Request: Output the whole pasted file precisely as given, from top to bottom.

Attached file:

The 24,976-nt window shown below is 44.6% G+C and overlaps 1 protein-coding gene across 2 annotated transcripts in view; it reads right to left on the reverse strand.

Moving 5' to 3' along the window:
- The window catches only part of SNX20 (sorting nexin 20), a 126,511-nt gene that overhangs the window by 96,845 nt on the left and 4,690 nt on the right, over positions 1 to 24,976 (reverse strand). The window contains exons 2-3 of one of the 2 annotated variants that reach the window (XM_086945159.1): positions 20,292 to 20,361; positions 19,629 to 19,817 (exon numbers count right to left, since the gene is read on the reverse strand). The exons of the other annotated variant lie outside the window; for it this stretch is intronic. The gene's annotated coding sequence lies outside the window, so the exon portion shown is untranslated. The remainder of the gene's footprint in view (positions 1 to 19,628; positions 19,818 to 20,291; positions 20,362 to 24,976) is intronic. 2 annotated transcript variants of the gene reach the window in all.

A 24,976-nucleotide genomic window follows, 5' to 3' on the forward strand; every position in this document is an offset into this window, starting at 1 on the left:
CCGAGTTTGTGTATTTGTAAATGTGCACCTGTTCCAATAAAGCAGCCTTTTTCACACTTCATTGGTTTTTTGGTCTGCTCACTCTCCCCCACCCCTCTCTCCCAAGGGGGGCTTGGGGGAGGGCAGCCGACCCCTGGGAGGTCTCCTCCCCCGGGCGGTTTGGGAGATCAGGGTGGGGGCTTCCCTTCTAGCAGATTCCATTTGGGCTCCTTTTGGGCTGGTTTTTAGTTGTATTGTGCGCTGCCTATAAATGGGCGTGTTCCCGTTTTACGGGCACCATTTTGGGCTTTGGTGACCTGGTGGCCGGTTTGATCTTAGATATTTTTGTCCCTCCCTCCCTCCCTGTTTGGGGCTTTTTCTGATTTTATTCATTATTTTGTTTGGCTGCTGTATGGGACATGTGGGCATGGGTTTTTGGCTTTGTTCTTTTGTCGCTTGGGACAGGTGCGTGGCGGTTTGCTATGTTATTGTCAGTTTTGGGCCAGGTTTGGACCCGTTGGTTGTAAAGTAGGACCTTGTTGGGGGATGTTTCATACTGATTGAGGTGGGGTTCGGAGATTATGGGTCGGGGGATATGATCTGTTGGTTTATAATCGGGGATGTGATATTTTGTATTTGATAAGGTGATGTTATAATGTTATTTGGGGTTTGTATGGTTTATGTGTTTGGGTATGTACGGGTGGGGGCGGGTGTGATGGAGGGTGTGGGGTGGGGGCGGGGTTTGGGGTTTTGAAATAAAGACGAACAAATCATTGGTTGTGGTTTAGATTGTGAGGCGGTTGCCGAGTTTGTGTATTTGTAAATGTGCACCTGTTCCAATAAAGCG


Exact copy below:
The 24,976-nt window shown below is 44.6% G+C and overlaps 1 protein-coding gene across 2 annotated transcripts in view; it reads right to left on the reverse strand.

Moving 5' to 3' along the window:
- The window catches only part of SNX20 (sorting nexin 20), a 126,511-nt gene that overhangs the window by 96,845 nt on the left and 4,690 nt on the right, over positions 1 to 24,976 (reverse strand). The window contains exons 2-3 of one of the 2 annotated variants that reach the window (XM_086945159.1): positions 20,292 to 20,361; positions 19,629 to 19,817 (exon numbers count right to left, since the gene is read on the reverse strand). The exons of the other annotated variant lie outside the window; for it this stretch is intronic. The gene's annotated coding sequence lies outside the window, so the exon portion shown is untranslated. The remainder of the gene's footprint in view (positions 1 to 19,628; positions 19,818 to 20,291; positions 20,362 to 24,976) is intronic. 2 annotated transcript variants of the gene reach the window in all.

A 24,976-nucleotide genomic window follows, 5' to 3' on the forward strand; every position in this document is an offset into this window, starting at 1 on the left:
CCGAGTTTGTGTATTTGTAAATGTGCACCTGTTCCAATAAAGCAGCCTTTTTCACACTTCATTGGTTTTTTGGTCTGCTCACTCTCCCCCACCCCTCTCTCCCAAGGGGGGCTTGGGGGAGGGCAGCCGACCCCTGGGAGGTCTCCTCCCCCGGGCGGTTTGGGAGATCAGGGTGGGGGCTTCCCTTCTAGCAGATTCCATTTGGGCTCCTTTTGGGCTGGTTTTTAGTTGTATTGTGCGCTGCCTATAAATGGGCGTGTTCCCGTTTTACGGGCACCATTTTGGGCTTTGGTGACCTGGTGGCCGGTTTGATCTTAGATATTTTTGTCCCTCCCTCCCTCCCTGTTTGGGGCTTTTTCTGATTTTATTCATTATTTTGTTTGGCTGCTGTATGGGACATGTGGGCATGGGTTTTTGGCTTTGTTCTTTTGTCGCTTGGGACAGGTGCGTGGCGGTTTGCTATGTTATTGTCAGTTTTGGGCCAGGTTTGGACCCGTTGGTTGTAAAGTAGGACCTTGTTGGGGGATGTTTCATACTGATTGAGGTGGGGTTCGGAGATTATGGGTCGGGGGATATGATCTGTTGGTTTATAATCGGGGATGTGATATTTTGTATTTGATAAGGTGATGTTATAATGTTATTTGGGGTTTGTATGGTTTATGTGTTTGGGTATGTACGGGTGGGGGCGGGTGTGATGGAGGGTGTGGGGTGGGGGCGGGGTTTGGGGTTTTGAAATAAAGACGAACAAATCATTGGTTGTGGTTTAGATTGTGAGGCGGTTGCCGAGTTTGTGTATTTGTAAATGTGCACCTGTTCCAATAAAGCG